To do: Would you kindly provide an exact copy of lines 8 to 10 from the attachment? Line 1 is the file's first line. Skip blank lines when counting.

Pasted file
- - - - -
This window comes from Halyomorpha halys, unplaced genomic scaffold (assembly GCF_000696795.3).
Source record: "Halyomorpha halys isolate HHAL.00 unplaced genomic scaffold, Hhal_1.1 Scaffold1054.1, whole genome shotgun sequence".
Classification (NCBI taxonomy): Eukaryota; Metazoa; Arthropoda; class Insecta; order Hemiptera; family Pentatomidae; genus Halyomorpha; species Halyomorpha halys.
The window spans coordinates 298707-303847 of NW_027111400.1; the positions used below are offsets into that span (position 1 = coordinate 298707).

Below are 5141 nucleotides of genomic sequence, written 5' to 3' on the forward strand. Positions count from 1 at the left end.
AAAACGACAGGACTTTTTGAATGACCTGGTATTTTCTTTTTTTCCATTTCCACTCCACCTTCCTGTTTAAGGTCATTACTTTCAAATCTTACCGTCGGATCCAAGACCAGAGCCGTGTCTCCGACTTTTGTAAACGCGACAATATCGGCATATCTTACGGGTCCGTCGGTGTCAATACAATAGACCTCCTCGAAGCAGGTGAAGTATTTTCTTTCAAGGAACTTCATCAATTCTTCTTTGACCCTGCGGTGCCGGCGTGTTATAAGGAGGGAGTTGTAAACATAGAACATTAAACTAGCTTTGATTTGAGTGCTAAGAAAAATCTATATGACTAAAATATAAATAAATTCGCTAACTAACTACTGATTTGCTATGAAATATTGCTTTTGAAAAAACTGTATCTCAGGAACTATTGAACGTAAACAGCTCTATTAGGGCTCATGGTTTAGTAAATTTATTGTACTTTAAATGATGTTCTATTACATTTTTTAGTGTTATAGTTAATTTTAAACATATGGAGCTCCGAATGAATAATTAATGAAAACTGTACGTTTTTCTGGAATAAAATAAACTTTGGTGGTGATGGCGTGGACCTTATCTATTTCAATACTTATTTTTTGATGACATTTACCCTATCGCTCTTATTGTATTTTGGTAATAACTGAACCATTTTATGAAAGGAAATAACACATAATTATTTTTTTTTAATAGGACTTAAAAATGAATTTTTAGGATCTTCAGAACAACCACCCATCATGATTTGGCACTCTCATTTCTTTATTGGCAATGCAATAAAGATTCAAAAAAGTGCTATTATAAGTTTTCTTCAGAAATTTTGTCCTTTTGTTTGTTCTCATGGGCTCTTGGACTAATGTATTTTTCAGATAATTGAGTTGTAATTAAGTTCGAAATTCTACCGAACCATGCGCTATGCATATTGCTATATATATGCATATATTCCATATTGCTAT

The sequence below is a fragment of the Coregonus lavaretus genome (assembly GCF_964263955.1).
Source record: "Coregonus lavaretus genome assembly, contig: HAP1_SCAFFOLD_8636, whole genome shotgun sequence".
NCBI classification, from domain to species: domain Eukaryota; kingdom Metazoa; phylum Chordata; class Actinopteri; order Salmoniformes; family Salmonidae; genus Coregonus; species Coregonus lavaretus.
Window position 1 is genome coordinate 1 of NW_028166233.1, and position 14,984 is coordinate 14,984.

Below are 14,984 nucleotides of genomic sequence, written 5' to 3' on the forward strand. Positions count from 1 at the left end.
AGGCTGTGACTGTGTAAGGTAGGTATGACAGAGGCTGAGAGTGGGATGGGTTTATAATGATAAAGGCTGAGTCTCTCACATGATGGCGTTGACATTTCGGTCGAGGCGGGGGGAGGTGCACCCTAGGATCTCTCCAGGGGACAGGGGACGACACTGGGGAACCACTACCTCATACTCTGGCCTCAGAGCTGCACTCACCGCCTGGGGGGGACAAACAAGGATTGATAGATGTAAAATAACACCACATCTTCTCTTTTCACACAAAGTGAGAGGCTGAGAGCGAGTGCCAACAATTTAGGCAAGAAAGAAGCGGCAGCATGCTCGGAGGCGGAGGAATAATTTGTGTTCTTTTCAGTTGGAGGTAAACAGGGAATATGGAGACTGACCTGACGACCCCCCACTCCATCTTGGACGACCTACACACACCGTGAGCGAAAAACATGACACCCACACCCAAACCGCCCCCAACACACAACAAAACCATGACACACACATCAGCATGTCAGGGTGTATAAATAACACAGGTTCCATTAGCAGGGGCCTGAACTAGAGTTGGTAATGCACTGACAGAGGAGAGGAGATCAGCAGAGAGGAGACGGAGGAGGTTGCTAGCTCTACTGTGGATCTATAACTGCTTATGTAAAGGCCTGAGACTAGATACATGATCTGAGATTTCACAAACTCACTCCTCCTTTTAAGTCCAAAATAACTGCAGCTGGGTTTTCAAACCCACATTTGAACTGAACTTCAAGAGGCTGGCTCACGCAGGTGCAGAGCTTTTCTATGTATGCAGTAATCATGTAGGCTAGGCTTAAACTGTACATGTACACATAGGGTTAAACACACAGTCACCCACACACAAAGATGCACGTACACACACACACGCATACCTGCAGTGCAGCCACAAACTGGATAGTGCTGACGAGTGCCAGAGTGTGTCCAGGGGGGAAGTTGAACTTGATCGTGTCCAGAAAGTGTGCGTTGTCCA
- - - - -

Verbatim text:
Source record: "Coregonus lavaretus genome assembly, contig: HAP1_SCAFFOLD_8636, whole genome shotgun sequence".
NCBI classification, from domain to species: domain Eukaryota; kingdom Metazoa; phylum Chordata; class Actinopteri; order Salmoniformes; family Salmonidae; genus Coregonus; species Coregonus lavaretus.
Window position 1 is genome coordinate 1 of NW_028166233.1, and position 14,984 is coordinate 14,984.